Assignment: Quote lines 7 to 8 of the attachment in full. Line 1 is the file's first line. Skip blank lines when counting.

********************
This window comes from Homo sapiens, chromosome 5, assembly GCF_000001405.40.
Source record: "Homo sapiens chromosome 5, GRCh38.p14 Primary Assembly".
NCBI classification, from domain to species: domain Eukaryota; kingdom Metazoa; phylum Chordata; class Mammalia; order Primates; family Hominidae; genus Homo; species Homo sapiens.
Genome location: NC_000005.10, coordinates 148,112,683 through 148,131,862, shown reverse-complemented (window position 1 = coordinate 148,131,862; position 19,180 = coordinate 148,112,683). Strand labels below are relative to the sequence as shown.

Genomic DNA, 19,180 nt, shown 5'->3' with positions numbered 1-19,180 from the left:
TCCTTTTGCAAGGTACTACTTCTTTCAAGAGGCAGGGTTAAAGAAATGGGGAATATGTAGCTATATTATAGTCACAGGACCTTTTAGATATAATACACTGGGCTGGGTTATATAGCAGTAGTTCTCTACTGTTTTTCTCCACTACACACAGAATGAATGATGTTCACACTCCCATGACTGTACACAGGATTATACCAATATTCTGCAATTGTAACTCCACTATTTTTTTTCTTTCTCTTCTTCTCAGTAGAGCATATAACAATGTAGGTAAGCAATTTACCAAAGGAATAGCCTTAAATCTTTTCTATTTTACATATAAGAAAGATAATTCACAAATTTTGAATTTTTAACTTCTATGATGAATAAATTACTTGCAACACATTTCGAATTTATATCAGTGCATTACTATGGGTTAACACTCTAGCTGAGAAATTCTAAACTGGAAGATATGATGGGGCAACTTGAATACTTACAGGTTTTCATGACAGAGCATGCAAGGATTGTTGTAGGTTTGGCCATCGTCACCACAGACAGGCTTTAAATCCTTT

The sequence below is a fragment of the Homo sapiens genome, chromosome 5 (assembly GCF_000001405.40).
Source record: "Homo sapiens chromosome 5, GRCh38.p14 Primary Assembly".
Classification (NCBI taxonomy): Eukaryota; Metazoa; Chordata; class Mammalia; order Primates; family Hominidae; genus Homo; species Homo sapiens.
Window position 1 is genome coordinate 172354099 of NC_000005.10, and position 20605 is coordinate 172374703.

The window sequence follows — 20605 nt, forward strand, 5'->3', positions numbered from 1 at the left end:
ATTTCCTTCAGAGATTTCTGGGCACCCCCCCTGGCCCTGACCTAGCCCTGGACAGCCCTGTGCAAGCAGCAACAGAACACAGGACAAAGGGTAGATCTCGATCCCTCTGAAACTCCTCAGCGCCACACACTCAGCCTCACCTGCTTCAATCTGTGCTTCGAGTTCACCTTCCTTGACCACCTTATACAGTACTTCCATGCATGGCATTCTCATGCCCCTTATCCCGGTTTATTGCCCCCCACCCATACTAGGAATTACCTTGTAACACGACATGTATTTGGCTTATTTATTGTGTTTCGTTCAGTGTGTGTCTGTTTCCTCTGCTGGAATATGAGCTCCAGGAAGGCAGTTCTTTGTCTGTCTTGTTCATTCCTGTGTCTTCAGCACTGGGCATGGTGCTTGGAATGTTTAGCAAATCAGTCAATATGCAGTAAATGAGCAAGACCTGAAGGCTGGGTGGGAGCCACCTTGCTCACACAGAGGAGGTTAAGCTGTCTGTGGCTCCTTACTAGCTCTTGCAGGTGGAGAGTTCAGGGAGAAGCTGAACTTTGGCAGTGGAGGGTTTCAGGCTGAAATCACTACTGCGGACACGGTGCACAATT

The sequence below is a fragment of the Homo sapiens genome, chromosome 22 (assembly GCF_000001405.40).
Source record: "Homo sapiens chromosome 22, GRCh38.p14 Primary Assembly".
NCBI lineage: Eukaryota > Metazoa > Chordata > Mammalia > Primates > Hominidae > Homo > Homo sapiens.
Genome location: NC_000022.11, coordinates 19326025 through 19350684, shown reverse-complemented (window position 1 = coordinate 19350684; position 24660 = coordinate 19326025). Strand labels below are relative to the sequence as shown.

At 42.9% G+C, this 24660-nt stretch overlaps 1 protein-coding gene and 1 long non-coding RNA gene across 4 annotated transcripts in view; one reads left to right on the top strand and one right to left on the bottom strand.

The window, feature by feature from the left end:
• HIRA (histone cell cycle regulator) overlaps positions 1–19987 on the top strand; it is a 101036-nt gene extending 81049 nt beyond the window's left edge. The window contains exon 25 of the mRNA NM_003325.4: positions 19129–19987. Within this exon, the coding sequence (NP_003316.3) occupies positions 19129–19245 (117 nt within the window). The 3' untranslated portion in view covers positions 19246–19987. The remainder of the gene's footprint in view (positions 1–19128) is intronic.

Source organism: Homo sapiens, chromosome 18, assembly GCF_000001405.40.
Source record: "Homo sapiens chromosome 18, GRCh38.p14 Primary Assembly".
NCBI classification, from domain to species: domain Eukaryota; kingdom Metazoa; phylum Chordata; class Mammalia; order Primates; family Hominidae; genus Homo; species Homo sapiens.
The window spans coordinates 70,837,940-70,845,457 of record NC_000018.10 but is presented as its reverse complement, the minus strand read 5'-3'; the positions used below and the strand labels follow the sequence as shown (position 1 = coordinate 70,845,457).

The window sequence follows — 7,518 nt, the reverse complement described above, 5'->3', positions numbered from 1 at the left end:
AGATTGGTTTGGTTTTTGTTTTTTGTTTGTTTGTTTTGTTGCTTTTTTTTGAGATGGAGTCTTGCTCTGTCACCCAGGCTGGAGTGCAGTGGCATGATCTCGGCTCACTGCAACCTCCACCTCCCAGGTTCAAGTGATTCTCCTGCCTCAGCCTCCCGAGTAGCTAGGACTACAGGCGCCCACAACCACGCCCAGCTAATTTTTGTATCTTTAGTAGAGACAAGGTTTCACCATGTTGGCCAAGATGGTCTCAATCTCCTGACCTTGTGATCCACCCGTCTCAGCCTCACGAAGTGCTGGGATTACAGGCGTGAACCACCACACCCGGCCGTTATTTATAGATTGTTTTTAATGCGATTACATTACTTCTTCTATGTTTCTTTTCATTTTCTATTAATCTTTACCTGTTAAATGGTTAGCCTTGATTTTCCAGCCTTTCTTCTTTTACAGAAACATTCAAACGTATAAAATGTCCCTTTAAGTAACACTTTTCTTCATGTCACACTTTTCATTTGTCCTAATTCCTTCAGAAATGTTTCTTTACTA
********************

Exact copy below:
The sequence below is a fragment of the Homo sapiens genome, chromosome 5 (assembly GCF_000001405.40).
Source record: "Homo sapiens chromosome 5, GRCh38.p14 Primary Assembly".